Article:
It will be a big, gay week for the Supreme Court.
A Kentucky teacher has been reprimanded after writing "You can’t be a Democrat & go to Heaven" on her classroom's chalk board.
Posted Nov. 25,2012 at 3:21 PM EST by Andrew Belonsky in California, Cathleen Galgiani, Egypt, Film, France, Gay Adoption, Gay Marriage, India, Kentucky, Marijuana, Miley Cyrus, Mitt Romney, News, Religion, Tech | Permalink | Comments (12)
For the fifth year in a row, LGBT activists in New Delhi held a gay pride march to counter homophobia in a country where colonial-era homophobia runs deep.
Though the crowd of hundreds was relatively small when compared to other prides around the world, the song remained the same: any society that claims to be modern must embrace its LGBT citizens.
Dozens of demonstrators carried a nearly 15-meter- (50-foot-) long, rainbow-colored banner and waved placards demanding that the government extend the scope of anti-discrimination laws to schools, workplaces and public and private spaces.
"Queer and loving it" and "Give us your support" read some of the placards carried by the activists as they marched to the rhythmic beat of traditional drums and music. Other supporters distributed badges and rainbow-colored flags and scarves.
The slow rate of acceptance of LGBT people among Indians could be seen in the masks worn by some participants, but one organizer told IBN that this year's event drew more people than previous events.
Appearing on CNN's State of the Union today, Rep. Barney Frank blamed ongoing Beltway gridlock on the Tea Party's 2010 rise.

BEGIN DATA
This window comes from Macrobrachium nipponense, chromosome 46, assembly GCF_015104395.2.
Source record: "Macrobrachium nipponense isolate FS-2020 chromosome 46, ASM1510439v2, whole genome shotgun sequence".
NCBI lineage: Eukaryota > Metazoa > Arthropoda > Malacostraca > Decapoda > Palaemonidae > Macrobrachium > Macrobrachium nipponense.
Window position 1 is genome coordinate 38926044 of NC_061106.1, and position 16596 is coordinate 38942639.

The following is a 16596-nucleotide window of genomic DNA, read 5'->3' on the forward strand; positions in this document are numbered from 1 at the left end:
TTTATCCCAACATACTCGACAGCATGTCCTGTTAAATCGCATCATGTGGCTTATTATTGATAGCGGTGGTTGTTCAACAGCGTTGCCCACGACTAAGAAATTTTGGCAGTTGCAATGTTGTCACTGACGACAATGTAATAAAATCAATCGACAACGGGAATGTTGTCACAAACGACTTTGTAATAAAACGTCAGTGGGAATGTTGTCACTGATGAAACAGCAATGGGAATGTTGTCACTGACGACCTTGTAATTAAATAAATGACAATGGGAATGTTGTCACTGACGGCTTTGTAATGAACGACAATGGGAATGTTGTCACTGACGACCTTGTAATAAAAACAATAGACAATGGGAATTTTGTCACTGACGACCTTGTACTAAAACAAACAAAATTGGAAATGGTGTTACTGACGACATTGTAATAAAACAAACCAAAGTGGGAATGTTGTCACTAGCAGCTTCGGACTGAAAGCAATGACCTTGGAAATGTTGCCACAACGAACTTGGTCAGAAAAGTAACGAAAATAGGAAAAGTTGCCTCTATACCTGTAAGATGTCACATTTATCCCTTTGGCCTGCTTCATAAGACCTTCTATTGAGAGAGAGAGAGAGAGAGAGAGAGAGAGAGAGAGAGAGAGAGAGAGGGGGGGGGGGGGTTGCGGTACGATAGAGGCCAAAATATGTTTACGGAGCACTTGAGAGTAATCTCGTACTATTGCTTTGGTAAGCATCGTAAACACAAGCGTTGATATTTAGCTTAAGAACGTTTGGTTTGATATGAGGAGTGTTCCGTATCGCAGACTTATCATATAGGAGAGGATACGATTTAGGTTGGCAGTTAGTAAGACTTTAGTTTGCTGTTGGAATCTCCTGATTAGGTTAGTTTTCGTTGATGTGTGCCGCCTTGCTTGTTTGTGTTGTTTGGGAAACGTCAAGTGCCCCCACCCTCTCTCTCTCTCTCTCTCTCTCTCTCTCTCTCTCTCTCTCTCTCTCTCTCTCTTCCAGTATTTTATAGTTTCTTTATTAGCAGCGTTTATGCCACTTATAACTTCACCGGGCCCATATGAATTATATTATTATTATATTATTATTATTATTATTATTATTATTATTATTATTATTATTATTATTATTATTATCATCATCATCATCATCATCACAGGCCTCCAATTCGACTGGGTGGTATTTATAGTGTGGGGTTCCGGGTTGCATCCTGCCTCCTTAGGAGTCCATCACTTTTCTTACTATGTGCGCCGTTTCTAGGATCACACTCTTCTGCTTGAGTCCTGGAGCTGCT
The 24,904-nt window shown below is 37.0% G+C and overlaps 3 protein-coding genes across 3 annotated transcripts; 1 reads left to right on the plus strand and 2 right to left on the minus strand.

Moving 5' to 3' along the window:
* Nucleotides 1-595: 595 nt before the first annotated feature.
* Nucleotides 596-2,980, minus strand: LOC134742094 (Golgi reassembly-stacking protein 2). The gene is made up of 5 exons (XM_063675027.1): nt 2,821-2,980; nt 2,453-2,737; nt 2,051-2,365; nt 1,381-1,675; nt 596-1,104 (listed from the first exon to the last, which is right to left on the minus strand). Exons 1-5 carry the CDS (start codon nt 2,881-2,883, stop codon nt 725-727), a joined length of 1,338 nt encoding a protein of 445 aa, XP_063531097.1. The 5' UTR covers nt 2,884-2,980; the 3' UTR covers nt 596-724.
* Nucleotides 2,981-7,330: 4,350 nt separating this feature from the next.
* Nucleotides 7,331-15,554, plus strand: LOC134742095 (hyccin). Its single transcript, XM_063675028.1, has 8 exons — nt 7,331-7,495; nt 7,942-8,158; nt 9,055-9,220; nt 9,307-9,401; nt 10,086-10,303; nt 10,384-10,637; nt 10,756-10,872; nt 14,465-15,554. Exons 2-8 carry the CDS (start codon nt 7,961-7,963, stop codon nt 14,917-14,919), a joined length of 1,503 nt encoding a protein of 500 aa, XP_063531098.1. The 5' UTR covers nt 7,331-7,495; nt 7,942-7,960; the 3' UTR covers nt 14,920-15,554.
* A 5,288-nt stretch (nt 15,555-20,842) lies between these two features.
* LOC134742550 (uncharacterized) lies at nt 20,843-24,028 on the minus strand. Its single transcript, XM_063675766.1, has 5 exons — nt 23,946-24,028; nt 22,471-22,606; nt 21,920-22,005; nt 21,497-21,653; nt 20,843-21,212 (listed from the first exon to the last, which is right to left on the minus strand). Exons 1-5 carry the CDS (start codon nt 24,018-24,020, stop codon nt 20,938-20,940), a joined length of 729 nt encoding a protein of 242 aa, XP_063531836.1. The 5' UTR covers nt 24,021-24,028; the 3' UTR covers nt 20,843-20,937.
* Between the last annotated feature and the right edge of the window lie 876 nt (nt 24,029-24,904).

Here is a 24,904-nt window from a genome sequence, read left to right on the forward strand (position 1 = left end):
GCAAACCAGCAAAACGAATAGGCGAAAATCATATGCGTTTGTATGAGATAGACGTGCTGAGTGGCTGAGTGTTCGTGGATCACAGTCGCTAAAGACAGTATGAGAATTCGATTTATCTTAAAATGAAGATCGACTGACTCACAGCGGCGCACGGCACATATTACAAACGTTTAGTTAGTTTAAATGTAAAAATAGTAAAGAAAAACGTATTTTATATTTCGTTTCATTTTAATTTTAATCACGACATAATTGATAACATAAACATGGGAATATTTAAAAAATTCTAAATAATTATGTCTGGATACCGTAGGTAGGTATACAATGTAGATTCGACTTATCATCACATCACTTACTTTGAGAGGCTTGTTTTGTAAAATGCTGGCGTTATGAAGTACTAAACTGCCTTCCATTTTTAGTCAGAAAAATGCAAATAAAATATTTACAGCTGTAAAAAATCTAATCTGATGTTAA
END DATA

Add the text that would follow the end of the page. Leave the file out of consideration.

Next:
"I do believe that there were elected some people in 2010, tea party influence, who repudiated the notion of compromise, and some of them said it exclusively," said the openly gay lawmaker. "You have to start from a position of principle and then you work together. I think in 2007 and 2008 we showed how can you do that."
Unfortunately, CBS News predicts that we'll see more gridlock as the new Congress gets into action, or rather inaction. And that potential scenario won't be the Tea Party's fault:
When the next Congress cranks up in January, there will be more women, many new faces and fewer tea party-backed House Republicans from the class of 2010.
Overriding those changes, though, is a thinning of centrist veterans in both parties. Among those leaving are some of the Senate's most pragmatic lawmakers, nearly half the House's centrist Blue Dog Democrats and several moderate House Republicans.
That could leave the parties more polarized even as President Barack Obama and congressional leaders talk up the cooperation needed to tackle complex, vexing problems such as curbing deficits, revamping tax laws and culling savings from Medicare and other costly, popular programs.
Frank of course won't have to deal with those headaches. He's retiring at the end of this session.